Clearly, both of these announcements are good for consumers, who will hopefully be better protected from bonehead moves like sending entire address books insecurely up to cloud-based servers. And clearly both of these announcements are good for legislators, who during an election year will have something positive to talk about, at least with the majority of their constituents.
But where does this leave you, the digital measurement, analysis, and optimization worker?
More or less in the same place we were back in December 2010 when this all first came up, on the brink of a sea-change in web analytics, but one that I’m confident that most of us can handle. While I still believe that web analytics is hard — perhaps more so than ever — I’m also confident that individuals who are truly invested in making informed decisions based on the available data will be just fine.
Still there are unknowns and subsequently risk coming down the pipe through the President’s “Bill of Rights.” Some things that I am particularly interested in knowing include:
- Who decides which technologies will be subjected to browser-based “Do Not Track” directives?
- Will “blocked” technologies be universally blocked? Or, like in P3P, is their a continuum of requirements?
- Will “blocked” technologies be blocked across all participating browsers? Or will browser vendors decide individually?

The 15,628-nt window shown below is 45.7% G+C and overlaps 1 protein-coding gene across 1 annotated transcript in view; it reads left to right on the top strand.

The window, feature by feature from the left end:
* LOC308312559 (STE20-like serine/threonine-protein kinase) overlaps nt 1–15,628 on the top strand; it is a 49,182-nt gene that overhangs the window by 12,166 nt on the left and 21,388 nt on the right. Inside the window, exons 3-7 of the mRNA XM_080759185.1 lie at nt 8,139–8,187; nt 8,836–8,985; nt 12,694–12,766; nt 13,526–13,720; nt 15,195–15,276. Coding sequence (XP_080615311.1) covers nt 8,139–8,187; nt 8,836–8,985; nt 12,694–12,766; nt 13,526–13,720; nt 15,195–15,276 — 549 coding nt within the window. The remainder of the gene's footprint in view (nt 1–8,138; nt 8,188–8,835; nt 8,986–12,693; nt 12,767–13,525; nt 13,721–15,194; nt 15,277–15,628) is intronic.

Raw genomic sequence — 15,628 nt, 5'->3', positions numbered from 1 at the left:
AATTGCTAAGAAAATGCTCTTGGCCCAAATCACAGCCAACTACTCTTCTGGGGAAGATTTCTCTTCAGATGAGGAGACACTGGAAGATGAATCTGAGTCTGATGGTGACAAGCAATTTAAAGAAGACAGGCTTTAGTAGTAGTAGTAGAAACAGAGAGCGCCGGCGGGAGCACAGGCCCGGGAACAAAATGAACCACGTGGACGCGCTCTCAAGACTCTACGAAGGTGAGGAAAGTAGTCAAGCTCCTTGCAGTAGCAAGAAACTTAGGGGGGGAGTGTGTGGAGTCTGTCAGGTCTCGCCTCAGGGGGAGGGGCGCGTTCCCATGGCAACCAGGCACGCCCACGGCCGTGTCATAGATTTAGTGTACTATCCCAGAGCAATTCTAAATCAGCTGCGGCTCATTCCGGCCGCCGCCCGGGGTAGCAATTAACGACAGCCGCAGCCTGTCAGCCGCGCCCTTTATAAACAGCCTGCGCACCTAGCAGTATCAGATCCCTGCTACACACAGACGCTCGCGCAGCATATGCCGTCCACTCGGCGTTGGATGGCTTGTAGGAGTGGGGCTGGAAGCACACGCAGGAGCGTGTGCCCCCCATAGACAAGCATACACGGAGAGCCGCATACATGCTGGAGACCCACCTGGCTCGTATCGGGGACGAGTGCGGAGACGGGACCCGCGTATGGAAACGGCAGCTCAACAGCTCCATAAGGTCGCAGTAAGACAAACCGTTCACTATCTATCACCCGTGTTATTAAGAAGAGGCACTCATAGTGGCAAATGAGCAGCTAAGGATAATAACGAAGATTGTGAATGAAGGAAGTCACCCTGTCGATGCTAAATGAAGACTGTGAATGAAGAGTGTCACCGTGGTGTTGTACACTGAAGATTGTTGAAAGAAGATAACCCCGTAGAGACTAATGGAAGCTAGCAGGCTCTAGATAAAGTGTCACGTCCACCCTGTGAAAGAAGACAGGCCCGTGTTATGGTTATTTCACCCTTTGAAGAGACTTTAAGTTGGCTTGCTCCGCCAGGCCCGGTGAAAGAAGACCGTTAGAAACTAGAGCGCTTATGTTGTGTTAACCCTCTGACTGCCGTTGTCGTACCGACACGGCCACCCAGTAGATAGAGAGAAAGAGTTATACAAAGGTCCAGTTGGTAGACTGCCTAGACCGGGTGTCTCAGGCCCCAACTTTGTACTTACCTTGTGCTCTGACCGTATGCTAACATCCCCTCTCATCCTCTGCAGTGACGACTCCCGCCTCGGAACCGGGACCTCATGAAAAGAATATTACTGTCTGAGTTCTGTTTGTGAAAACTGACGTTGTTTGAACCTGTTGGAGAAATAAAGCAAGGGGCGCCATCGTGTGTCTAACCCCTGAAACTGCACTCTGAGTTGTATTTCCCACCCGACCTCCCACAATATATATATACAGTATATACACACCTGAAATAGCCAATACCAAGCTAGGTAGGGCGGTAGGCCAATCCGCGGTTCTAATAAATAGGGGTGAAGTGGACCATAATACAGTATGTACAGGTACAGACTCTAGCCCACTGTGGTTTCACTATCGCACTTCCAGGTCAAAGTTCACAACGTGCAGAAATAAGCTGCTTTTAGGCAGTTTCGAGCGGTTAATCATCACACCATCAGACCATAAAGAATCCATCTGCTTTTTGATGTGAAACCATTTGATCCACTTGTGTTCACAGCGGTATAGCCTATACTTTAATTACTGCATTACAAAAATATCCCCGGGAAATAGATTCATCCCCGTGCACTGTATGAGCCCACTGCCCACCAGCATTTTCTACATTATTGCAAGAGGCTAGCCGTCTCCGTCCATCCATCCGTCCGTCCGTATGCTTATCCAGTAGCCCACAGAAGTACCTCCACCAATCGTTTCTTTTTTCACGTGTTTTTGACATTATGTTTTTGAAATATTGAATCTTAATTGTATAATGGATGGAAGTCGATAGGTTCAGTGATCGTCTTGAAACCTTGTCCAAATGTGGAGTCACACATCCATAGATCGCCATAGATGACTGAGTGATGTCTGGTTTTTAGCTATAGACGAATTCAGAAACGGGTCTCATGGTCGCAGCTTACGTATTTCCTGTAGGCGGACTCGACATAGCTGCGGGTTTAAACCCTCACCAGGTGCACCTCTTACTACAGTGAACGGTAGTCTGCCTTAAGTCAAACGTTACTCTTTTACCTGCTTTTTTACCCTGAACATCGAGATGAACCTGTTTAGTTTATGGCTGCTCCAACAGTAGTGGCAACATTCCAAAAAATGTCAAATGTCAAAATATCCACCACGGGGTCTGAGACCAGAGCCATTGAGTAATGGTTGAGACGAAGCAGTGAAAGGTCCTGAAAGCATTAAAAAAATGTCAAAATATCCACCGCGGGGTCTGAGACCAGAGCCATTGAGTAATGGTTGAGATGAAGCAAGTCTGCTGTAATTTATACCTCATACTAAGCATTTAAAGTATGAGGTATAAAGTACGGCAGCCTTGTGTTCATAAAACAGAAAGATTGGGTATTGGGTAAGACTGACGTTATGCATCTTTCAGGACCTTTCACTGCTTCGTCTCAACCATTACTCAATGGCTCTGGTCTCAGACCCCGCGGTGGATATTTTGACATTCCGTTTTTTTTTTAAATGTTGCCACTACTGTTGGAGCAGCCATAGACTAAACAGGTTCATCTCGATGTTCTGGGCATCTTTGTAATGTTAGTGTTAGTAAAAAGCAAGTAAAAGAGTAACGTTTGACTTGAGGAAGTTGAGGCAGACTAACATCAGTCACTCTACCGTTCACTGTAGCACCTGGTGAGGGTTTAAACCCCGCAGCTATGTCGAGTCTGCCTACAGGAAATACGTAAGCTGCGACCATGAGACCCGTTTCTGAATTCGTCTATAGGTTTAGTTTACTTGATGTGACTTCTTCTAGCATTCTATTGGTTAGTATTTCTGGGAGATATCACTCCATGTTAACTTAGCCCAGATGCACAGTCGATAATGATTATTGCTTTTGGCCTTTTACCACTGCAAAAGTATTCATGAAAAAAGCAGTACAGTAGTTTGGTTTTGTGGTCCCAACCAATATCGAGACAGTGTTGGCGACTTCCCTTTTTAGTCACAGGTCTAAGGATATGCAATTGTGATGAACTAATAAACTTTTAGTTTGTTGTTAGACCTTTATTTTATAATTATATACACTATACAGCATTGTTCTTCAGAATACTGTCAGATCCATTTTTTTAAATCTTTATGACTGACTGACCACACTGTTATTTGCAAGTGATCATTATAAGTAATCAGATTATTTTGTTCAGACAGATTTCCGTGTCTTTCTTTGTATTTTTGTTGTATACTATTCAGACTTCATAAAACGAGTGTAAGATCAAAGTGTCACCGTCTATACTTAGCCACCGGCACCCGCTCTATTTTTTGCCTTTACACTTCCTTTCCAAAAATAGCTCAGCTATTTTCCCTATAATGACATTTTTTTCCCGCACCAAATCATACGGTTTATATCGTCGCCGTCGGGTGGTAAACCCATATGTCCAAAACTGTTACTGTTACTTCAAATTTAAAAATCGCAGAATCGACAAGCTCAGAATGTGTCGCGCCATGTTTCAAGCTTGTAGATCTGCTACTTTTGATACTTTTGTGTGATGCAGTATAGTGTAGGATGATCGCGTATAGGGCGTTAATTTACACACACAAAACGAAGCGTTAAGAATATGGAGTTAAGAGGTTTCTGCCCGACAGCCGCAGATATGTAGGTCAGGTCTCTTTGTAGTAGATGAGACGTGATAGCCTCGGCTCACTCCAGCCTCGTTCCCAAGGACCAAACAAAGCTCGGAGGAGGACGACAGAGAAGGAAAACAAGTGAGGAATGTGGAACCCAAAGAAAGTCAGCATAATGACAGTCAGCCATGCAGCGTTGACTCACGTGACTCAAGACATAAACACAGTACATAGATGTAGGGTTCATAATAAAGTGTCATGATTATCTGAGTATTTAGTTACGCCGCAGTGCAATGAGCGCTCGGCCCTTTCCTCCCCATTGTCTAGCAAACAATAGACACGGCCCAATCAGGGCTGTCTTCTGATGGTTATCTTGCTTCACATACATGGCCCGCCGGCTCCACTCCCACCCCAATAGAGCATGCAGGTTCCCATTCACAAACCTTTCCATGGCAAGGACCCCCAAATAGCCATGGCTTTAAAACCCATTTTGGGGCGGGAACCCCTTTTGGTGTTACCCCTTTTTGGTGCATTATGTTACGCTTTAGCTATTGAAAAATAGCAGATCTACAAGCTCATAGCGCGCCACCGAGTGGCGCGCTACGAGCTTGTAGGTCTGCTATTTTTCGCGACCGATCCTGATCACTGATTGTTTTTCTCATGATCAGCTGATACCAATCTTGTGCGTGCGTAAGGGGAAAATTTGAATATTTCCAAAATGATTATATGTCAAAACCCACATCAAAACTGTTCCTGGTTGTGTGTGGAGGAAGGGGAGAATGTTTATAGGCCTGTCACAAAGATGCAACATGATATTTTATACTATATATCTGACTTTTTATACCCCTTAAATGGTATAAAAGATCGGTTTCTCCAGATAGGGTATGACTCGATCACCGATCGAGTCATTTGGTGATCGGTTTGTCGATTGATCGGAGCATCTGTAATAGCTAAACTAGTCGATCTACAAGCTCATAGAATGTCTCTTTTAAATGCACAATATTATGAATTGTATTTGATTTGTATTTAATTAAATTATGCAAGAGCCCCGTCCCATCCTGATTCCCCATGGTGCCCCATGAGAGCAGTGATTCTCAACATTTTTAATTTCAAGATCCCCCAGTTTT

- Will “blocked” sessions be identified as such? And if so, will some minimal data still be available?
- How will the Bill of Rights “guarantee” data security, transparency, respect for context, etc. as outlined by the President?
I suspect the answers to most of these questions are still being discussed. Still, the ramifications are important and there is an awful lot of conflict of interest inherent in the browser vendor’s participation. For example, if you’re Google and have made a pretty significant investment into Google Analytics, what is your motivation to block analytics tracking in your Chrome browser? Or perhaps you’re Microsoft and you have multiple initiatives to improve the quality of search and display advertising — all of which depend on some level of data collected via the browser — are you willing to prevent all of that in Internet Explorer?
It will be interesting to watch this play out.
For what it’s worth, at Analytics Demystified we have been thinking about the explosion in digital data collection and consumer privacy for a pretty long time. Going all the way back to that 2007 post on Web 3.0, and rolling forward to our work on the Web Analyst’s Code of Ethics and more recently our GUARDS Audit (with BPA Worldwide), Analytics Demystified strongly believes that consumer data is a valuable asset, one that needs to be treated with the upmost respect.
To that end, if your legal team or senior leadership are asking you about the data you collect and how you might be exposed based on how that data is being secured and used, you might be interested in Analytics Demystified GUARDS. In a nutshell, GUARDS is a comprehensive audit of your digital data collection landscape performed by auditors from BPA Worldwide designed to help leadership understand what data is collected, where, why, and how that data is being secured and ultimately used.
Either way, my partners and I at Analytics Demystified will be keeping a careful eye on this Bill of Rights, changes in the mobile data collection landscape, and the application of Do Not Track across modern browsers. I welcome your comments and feedback.